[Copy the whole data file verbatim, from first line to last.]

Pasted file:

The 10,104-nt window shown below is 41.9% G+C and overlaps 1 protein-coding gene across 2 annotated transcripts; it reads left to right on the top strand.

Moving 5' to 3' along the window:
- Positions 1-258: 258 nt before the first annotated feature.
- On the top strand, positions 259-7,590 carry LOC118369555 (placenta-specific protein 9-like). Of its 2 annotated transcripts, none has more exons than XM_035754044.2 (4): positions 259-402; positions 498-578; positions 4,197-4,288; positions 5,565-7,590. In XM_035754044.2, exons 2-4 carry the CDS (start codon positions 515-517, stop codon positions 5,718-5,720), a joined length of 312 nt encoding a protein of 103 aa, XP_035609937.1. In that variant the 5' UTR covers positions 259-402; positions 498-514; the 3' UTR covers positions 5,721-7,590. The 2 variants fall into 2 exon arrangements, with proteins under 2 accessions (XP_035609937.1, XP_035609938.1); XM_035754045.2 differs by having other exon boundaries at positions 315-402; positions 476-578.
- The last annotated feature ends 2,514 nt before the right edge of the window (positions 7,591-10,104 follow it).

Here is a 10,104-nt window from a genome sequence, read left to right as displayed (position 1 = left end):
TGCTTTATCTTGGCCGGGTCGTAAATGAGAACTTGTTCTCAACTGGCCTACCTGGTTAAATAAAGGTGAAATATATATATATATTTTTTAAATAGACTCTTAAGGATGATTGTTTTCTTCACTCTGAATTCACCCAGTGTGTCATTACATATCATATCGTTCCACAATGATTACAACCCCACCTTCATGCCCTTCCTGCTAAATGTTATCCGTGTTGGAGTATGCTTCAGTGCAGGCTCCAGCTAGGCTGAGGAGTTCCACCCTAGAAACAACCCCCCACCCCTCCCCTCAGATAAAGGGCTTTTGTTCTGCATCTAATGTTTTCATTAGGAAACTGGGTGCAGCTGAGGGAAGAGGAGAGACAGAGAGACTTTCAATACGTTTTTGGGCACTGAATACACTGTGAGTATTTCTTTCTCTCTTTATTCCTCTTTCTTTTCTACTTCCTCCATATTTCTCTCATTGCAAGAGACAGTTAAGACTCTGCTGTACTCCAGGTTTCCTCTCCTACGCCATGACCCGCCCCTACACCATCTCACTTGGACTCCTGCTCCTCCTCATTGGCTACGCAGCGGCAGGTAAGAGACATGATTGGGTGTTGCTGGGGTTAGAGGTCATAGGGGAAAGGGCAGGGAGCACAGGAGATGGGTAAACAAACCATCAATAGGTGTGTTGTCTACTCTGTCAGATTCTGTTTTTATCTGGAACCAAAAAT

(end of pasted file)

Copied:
The 10,104-nt window shown below is 41.9% G+C and overlaps 1 protein-coding gene across 2 annotated transcripts; it reads left to right on the top strand.

Moving 5' to 3' along the window:
- Positions 1-258: 258 nt before the first annotated feature.
- On the top strand, positions 259-7,590 carry LOC118369555 (placenta-specific protein 9-like). Of its 2 annotated transcripts, none has more exons than XM_035754044.2 (4): positions 259-402; positions 498-578; positions 4,197-4,288; positions 5,565-7,590. In XM_035754044.2, exons 2-4 carry the CDS (start codon positions 515-517, stop codon positions 5,718-5,720), a joined length of 312 nt encoding a protein of 103 aa, XP_035609937.1. In that variant the 5' UTR covers positions 259-402; positions 498-514; the 3' UTR covers positions 5,721-7,590. The 2 variants fall into 2 exon arrangements, with proteins under 2 accessions (XP_035609937.1, XP_035609938.1); XM_035754045.2 differs by having other exon boundaries at positions 315-402; positions 476-578.
- The last annotated feature ends 2,514 nt before the right edge of the window (positions 7,591-10,104 follow it).

Here is a 10,104-nt window from a genome sequence, read left to right as displayed (position 1 = left end):
TGCTTTATCTTGGCCGGGTCGTAAATGAGAACTTGTTCTCAACTGGCCTACCTGGTTAAATAAAGGTGAAATATATATATATATTTTTTAAATAGACTCTTAAGGATGATTGTTTTCTTCACTCTGAATTCACCCAGTGTGTCATTACATATCATATCGTTCCACAATGATTACAACCCCACCTTCATGCCCTTCCTGCTAAATGTTATCCGTGTTGGAGTATGCTTCAGTGCAGGCTCCAGCTAGGCTGAGGAGTTCCACCCTAGAAACAACCCCCCACCCCTCCCCTCAGATAAAGGGCTTTTGTTCTGCATCTAATGTTTTCATTAGGAAACTGGGTGCAGCTGAGGGAAGAGGAGAGACAGAGAGACTTTCAATACGTTTTTGGGCACTGAATACACTGTGAGTATTTCTTTCTCTCTTTATTCCTCTTTCTTTTCTACTTCCTCCATATTTCTCTCATTGCAAGAGACAGTTAAGACTCTGCTGTACTCCAGGTTTCCTCTCCTACGCCATGACCCGCCCCTACACCATCTCACTTGGACTCCTGCTCCTCCTCATTGGCTACGCAGCGGCAGGTAAGAGACATGATTGGGTGTTGCTGGGGTTAGAGGTCATAGGGGAAAGGGCAGGGAGCACAGGAGATGGGTAAACAAACCATCAATAGGTGTGTTGTCTACTCTGTCAGATTCTGTTTTTATCTGGAACCAAAAAT